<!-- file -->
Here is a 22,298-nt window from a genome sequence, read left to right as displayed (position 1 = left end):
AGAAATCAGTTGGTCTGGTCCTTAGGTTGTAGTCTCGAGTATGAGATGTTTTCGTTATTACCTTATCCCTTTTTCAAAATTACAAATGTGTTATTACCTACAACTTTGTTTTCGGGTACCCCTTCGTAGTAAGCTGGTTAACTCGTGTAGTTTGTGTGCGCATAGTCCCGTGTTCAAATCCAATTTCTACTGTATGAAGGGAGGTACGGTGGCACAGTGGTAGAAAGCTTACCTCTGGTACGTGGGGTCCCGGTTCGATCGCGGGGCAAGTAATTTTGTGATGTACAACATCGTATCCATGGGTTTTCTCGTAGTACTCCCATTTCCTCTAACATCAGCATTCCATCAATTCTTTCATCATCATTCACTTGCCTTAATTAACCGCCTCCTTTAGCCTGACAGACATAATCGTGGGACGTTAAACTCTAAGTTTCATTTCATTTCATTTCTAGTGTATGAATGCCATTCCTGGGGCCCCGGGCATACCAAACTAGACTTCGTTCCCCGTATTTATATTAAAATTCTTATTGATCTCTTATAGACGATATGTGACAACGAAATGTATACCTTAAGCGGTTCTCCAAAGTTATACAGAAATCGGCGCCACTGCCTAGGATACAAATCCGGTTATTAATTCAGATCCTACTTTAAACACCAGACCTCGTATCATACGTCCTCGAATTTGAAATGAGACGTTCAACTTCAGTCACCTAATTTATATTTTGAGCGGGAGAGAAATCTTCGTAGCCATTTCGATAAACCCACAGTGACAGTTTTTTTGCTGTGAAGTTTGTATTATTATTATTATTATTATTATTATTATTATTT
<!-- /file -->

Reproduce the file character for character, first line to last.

Here is a 22,298-nt window from a genome sequence, read left to right as displayed (position 1 = left end):
AGAAATCAGTTGGTCTGGTCCTTAGGTTGTAGTCTCGAGTATGAGATGTTTTCGTTATTACCTTATCCCTTTTTCAAAATTACAAATGTGTTATTACCTACAACTTTGTTTTCGGGTACCCCTTCGTAGTAAGCTGGTTAACTCGTGTAGTTTGTGTGCGCATAGTCCCGTGTTCAAATCCAATTTCTACTGTATGAAGGGAGGTACGGTGGCACAGTGGTAGAAAGCTTACCTCTGGTACGTGGGGTCCCGGTTCGATCGCGGGGCAAGTAATTTTGTGATGTACAACATCGTATCCATGGGTTTTCTCGTAGTACTCCCATTTCCTCTAACATCAGCATTCCATCAATTCTTTCATCATCATTCACTTGCCTTAATTAACCGCCTCCTTTAGCCTGACAGACATAATCGTGGGACGTTAAACTCTAAGTTTCATTTCATTTCATTTCTAGTGTATGAATGCCATTCCTGGGGCCCCGGGCATACCAAACTAGACTTCGTTCCCCGTATTTATATTAAAATTCTTATTGATCTCTTATAGACGATATGTGACAACGAAATGTATACCTTAAGCGGTTCTCCAAAGTTATACAGAAATCGGCGCCACTGCCTAGGATACAAATCCGGTTATTAATTCAGATCCTACTTTAAACACCAGACCTCGTATCATACGTCCTCGAATTTGAAATGAGACGTTCAACTTCAGTCACCTAATTTATATTTTGAGCGGGAGAGAAATCTTCGTAGCCATTTCGATAAACCCACAGTGACAGTTTTTTTGCTGTGAAGTTTGTATTATTATTATTATTATTATTATTATTATTATTT